“The town has no authority to control air space,” he said. “Safety and efficient operations are the purview of the air traffic control tower and the users of the airport. So aircraft using the airport have to execute agreements with the control tower. Those agreements don’t have a place for the town to sign on.”

In July, 114 different households outside of East Hampton Town filed nearly 1,500 complaints with an airport noise hotline, according to information generated by PlaneNoise, a company paid by East Hampton Town to synthesize that data. Of those complaints, there were 10 individuals who accounted for the vast majority of them. The highest number coming from an individual in Sag Harbor, who logged 551, or 36.8 percent of the total monthly complaints, the company has reported.

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Im sorry but when you bought your house, did you not put into concideration about the noise. The world is not a quite place sorry.
By Unkown Local (18), southampton on Aug 21, 12 2:21 PM
1 member liked this comment
When I bought my house, which by the way is in noyac and no where near the airport, I didn't have 50 helicopters flying over me every weekend.
By bubby (236), southampton on Aug 21, 12 3:34 PM
1 member liked this comment
And your property value was peanuts compared to what it is now. Things change, and you have to take the good with the bad. What is the solution you propose? Helicopters that land @ EH Airport have to fly over SOMEONE's house
By Nature (2966), Hampton Bays on Aug 21, 12 4:07 PM
You don't understand the issue. People did not buy their homes near the airport...routes have been changed and many full time residents who live here are being subjected to helicopter, seaplanes, jets, and other aircraft assaults. The problem has become intolerable. Air traffic patterns were changed three years ago and the residents are under siege. Many of us live in areas with preserve surrounding us...and we paid for that peace and quiet.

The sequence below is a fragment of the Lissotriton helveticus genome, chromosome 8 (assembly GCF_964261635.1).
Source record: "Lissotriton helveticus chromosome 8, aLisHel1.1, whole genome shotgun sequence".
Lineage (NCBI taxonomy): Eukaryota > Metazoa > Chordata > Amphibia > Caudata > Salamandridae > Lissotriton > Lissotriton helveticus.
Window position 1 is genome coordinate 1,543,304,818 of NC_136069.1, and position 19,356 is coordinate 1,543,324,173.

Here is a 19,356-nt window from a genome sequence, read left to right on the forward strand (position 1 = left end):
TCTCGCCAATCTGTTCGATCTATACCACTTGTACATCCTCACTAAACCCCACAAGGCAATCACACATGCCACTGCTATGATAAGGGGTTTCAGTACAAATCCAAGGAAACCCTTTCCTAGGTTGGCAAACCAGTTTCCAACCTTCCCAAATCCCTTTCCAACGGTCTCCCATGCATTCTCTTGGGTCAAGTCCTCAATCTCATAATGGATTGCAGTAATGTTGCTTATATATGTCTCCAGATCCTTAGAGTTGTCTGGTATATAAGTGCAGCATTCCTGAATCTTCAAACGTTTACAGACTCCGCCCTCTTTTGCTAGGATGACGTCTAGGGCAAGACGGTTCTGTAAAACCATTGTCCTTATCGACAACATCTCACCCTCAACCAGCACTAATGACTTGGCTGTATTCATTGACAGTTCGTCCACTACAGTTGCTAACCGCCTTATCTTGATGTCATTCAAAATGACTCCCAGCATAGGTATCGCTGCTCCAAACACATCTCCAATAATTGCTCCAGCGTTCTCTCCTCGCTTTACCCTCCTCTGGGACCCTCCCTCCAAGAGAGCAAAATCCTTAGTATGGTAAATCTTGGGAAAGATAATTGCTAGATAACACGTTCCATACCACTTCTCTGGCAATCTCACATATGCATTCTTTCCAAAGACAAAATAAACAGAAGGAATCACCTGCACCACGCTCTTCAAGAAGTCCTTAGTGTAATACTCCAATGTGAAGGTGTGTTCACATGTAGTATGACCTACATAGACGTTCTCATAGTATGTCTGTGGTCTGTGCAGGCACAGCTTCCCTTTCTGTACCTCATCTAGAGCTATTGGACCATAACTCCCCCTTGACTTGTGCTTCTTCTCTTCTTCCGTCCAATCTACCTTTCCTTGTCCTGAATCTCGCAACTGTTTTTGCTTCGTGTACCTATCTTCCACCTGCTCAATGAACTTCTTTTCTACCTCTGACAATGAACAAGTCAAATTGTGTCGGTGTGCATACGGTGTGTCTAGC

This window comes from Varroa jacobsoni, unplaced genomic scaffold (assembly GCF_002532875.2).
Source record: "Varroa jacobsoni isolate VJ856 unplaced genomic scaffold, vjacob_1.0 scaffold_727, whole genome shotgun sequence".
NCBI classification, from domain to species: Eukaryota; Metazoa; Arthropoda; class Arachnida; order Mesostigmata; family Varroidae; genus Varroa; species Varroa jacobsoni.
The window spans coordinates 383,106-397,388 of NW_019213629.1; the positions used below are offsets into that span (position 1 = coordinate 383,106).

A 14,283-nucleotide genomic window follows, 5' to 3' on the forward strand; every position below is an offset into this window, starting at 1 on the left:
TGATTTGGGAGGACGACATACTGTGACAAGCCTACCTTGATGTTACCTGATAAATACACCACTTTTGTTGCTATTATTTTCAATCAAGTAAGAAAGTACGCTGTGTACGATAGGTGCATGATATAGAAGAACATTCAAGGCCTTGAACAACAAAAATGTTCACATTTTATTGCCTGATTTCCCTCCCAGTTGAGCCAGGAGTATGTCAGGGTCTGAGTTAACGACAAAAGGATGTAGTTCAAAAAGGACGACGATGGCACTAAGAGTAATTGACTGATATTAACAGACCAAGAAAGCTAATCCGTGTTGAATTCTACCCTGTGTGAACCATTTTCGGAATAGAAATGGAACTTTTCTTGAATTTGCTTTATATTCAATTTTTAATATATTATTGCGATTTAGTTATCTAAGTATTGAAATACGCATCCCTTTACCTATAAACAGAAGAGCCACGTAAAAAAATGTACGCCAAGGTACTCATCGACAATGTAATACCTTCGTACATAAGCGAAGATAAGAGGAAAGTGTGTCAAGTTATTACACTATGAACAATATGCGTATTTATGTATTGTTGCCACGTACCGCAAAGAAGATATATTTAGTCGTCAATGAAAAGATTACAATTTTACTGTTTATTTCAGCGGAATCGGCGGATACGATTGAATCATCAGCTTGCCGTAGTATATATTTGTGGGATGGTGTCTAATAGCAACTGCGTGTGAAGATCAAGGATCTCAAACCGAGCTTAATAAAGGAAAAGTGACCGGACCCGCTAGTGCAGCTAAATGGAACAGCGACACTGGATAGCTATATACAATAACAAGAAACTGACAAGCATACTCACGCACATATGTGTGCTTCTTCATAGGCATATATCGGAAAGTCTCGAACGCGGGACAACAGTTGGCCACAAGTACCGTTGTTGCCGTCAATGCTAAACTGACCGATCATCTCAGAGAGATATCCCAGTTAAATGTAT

By mcgrawkeber (47), East Hampton on Aug 21, 12 5:22 PM
3 members liked this comment
The same is true of our home which we built thirty years ago in East Hampton's Northwest.
By mcgrawkeber (47), East Hampton on Aug 21, 12 5:23 PM
They don't have to fly over anyone's house...they can come in from the southern route over the water...they are a new addition to the airport and are primarily used by the wealthy who taxi to and from their destination for a hefty sum. The same is true of private jets, large and small.
By mcgrawkeber (47), East Hampton on Aug 21, 12 5:24 PM
They actually don't have to fly over my house. They are supposed to fly over the water 1/2 mile to my north, but to save time they alter their route. And they fly way too low. Here's my solution. Fly over the water and fly higher. Boy, that was simple right? And my property value has nothing to do with it.
By bubby (236), southampton on Aug 21, 12 5:29 PM
So they can flow over someone else's backyard... just not yours, right?
By Nature (2966), Hampton Bays on Aug 21, 12 9:17 PM
Are you illiterate or do you only choose to read what you want to see? You have to argue with everything. Read my post very carefully. Here, I'll put it in capitals for you. THEY CAN FLY OVER THE WATER JUST NORTH OF MY HOUSE. Then they aren't flying over anyone's house. I'm sure you'll report this post as inappropriate but I don't care anymore. Half the people on these boards comment only to argue with people and it's really time to get a life.
By bubby (236), southampton on Aug 22, 12 7:35 AM
2 members liked this comment
This comment has been removed because it is a duplicate, off-topic or contains inappropriate content.
By bubby (236), southampton on Aug 22, 12 7:35 AM
I'm not illiterate and I find it interesting that you feel that I'm on here soley to be argumentitive but you choose to use insults and utilize name calling to get your point across.